Friday, October 12, 2012



Based in Atlanta, GA, this country/southern rock band have performed throughout the United States as headliner and as supporting act for artists such as ZZ Top & Lynyrd Skynyrd, and their most recent album was released on Zac Brown's Southern Ground label.

2012's The Whippoorwill is the best album yet from Blackberry Smoke, the best southern rock band out there today. I can hear influences of The Band throughout this album, and the band echoes the glory days of Skynyrd, Blackfoot and Molly Hatchet with a pinch of outlaw country (which I would not be able to identify without the persistence of one Stephen T. McCarthy).

On The Whippoorwill, Blackberry Smoke deftly bridges the gap between the southerns style rock of today and that of the late sixties and early seventies. Southern rock fans have been waiting for a band like this to come along for a long time.

This album has it all - from rock to to jam band and most everything in between. When they lean country, it is not so far that you feel like selling a pickup truck because your girl left you, and when they wear their influences on their musical sleeve, the album is brilliant-there is not one tune I skipped on my first several listens.
Top to bottom this is one of the best albums I have purchased this year. The lyrics show depth and reflect real life experience, and the music is written with soul and passion and performed with stellar musicianship. 
Simply put-this album sounds more like Skynyrd than Skynyrd's new album!


  1. >>...a pinch of outlaw country (which I would not be able to identify without the persistence of one Stephen T. McCarthy).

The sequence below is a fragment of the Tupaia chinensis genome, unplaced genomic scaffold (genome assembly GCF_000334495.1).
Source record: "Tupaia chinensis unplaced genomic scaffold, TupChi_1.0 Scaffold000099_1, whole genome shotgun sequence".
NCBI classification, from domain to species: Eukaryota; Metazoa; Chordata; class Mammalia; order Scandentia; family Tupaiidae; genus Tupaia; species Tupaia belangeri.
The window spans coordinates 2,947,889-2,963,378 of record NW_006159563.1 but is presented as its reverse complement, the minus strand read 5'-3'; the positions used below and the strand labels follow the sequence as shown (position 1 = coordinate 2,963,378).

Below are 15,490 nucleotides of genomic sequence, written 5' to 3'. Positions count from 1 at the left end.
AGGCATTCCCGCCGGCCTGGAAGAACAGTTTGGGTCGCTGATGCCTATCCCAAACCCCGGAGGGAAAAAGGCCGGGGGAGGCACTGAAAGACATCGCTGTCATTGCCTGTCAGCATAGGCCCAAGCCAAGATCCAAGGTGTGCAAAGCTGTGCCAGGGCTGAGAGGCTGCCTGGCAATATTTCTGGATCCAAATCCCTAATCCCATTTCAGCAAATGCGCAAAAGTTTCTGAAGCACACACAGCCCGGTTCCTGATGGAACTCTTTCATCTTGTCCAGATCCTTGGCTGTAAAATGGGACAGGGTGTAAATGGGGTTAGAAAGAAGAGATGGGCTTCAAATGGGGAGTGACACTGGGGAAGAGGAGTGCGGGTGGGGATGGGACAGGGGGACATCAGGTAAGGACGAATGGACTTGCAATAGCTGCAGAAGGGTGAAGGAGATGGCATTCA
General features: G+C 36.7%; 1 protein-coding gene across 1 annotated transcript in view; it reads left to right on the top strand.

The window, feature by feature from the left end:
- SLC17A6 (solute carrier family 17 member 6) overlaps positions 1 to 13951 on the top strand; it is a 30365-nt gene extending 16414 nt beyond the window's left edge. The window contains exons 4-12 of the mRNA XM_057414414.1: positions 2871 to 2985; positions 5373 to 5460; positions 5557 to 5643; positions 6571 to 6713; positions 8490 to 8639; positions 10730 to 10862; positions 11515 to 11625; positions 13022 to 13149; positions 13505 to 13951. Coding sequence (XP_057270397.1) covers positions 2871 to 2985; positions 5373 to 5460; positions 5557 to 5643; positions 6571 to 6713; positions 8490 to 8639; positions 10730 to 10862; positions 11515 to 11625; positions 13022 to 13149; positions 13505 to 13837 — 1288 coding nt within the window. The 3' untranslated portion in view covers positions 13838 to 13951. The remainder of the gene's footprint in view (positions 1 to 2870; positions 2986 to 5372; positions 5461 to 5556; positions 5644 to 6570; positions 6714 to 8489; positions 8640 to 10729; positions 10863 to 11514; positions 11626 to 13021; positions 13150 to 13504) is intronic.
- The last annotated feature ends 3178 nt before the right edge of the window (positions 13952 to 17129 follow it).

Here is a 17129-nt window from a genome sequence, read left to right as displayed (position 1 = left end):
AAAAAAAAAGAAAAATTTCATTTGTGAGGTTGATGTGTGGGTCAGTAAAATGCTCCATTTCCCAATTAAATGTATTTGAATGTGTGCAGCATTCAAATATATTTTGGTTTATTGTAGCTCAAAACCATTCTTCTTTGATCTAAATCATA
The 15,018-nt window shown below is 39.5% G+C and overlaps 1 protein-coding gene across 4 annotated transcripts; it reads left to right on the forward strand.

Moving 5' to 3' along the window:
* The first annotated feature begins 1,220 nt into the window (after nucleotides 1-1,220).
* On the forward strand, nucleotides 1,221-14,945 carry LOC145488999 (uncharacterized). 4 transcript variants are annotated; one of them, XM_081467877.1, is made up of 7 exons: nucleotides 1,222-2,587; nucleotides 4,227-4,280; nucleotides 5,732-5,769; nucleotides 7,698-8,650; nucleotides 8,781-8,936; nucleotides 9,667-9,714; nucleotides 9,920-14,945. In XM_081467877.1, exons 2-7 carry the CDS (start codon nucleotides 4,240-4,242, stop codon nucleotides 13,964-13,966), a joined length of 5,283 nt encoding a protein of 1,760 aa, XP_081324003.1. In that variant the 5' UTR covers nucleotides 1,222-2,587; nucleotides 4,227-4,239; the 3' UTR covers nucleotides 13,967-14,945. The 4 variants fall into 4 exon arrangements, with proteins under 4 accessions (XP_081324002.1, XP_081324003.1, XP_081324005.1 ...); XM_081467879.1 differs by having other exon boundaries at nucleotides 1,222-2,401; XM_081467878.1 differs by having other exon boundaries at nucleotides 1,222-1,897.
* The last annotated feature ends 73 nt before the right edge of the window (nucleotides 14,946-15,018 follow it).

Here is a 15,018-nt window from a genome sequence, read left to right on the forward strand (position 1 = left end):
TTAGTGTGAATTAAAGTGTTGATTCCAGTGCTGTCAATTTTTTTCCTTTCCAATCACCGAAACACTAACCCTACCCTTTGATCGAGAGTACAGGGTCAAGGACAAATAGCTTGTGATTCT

Never heard of the punk.

    (Well, Todd Snider woulda gotten ya there eventually.)

    >>...this album sounds more like Skynyrd than Skynyrd's new album!


    This weekend, with the help of my nephew, I put together two CDs of music for this 24 or 25-year-old guy where I'm working now.

    I like him because he likes "Classic Rock" better than his own generation's music (thanks to his dad's music collection). But I think he's been almost exclusively exposed to the more commercially successful stuffs like Elton, Eagles, Stones, Beatles, and so on.

    So I decided to record him a couple of "Mix" CDs. The idea was to... 1) stick to really good songs I figured he's probably never heard, and... 2) to largely go with groups/artists he's probably not familiar with.

    I did include a few well-known performers, like Dylan, Doors, Tom Petty. But in those cases, I recorded songs that NEVER get played on the radio. Such as "Everything Is Broken", "Subterranean Homesick Blues", "Peace Frog", and "Something Big".

    Mostly though, I selected performers he's probably never been exposed to. Disc 1 begins with 3 tunes by David & David, moves on to some Zevon (NOT "Werewolves..."), Todd Snider, Nils Lofgren, etc., etc.

    Disc 2 ends with Traffic, Rickie Lee Jones, Tom Waits, The Band, and Bob Dylan with The Band ("Forever Young" from 'The Last Waltz'). Great stuffs all the way through!

    And of course I had to include a couple cuts of 'Outlaw Country'. Namely, "Trouble Man" by Waylon, and "All My Rowdy Friends..." by Bocephus. This kid is a football fan, so I know there's going to come a point while he's listening to "Rowdy Friends" that he will think: Wait a minute! I KNOW this song! This used to be the theme song for Monday Night Football. Wish I could be there to see his face when the light bulb turns on.

    ~ D-FensDogg
    'Loyal American Underground'

  2. It's sad, isn't it, that with the internet people can really explore a lot of music they never would have been able to before (how else would I find all of the obscure bands), but yet they tend to still only get exposed to the same twenty classic rock staples?